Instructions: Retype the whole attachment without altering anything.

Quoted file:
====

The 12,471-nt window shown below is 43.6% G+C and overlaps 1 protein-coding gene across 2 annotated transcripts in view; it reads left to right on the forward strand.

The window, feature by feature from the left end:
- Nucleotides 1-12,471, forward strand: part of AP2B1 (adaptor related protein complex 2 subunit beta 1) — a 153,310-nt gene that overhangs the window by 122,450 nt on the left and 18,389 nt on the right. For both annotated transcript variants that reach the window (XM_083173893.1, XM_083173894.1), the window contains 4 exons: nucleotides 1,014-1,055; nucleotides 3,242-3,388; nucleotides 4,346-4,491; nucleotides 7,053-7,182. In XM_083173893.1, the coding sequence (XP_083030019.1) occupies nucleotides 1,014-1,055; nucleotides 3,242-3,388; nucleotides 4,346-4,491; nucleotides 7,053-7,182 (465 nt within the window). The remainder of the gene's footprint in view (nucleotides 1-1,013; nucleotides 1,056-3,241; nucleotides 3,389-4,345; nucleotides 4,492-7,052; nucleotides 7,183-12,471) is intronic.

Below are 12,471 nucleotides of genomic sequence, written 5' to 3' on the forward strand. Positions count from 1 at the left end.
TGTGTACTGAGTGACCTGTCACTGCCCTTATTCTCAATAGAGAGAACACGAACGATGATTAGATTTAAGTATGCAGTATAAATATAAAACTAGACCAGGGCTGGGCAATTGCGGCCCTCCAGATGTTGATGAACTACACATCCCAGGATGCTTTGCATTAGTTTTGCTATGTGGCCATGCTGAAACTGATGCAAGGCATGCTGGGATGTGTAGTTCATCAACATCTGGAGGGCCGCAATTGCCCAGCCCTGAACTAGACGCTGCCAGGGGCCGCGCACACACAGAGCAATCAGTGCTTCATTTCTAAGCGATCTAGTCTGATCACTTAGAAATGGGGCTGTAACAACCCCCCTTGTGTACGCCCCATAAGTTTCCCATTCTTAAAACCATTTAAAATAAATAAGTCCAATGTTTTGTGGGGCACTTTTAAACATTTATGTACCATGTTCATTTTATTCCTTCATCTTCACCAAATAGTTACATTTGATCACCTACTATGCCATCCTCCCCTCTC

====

The 12,471-nt window shown below is 43.6% G+C and overlaps 1 protein-coding gene across 2 annotated transcripts in view; it reads left to right on the forward strand.

The window, feature by feature from the left end:
- Nucleotides 1-12,471, forward strand: part of AP2B1 (adaptor related protein complex 2 subunit beta 1) — a 153,310-nt gene that overhangs the window by 122,450 nt on the left and 18,389 nt on the right. For both annotated transcript variants that reach the window (XM_083173893.1, XM_083173894.1), the window contains 4 exons: nucleotides 1,014-1,055; nucleotides 3,242-3,388; nucleotides 4,346-4,491; nucleotides 7,053-7,182. In XM_083173893.1, the coding sequence (XP_083030019.1) occupies nucleotides 1,014-1,055; nucleotides 3,242-3,388; nucleotides 4,346-4,491; nucleotides 7,053-7,182 (465 nt within the window). The remainder of the gene's footprint in view (nucleotides 1-1,013; nucleotides 1,056-3,241; nucleotides 3,389-4,345; nucleotides 4,492-7,052; nucleotides 7,183-12,471) is intronic.

Below are 12,471 nucleotides of genomic sequence, written 5' to 3' on the forward strand. Positions count from 1 at the left end.
TGTGTACTGAGTGACCTGTCACTGCCCTTATTCTCAATAGAGAGAACACGAACGATGATTAGATTTAAGTATGCAGTATAAATATAAAACTAGACCAGGGCTGGGCAATTGCGGCCCTCCAGATGTTGATGAACTACACATCCCAGGATGCTTTGCATTAGTTTTGCTATGTGGCCATGCTGAAACTGATGCAAGGCATGCTGGGATGTGTAGTTCATCAACATCTGGAGGGCCGCAATTGCCCAGCCCTGAACTAGACGCTGCCAGGGGCCGCGCACACACAGAGCAATCAGTGCTTCATTTCTAAGCGATCTAGTCTGATCACTTAGAAATGGGGCTGTAACAACCCCCCTTGTGTACGCCCCATAAGTTTCCCATTCTTAAAACCATTTAAAATAAATAAGTCCAATGTTTTGTGGGGCACTTTTAAACATTTATGTACCATGTTCATTTTATTCCTTCATCTTCACCAAATAGTTACATTTGATCACCTACTATGCCATCCTCCCCTCTC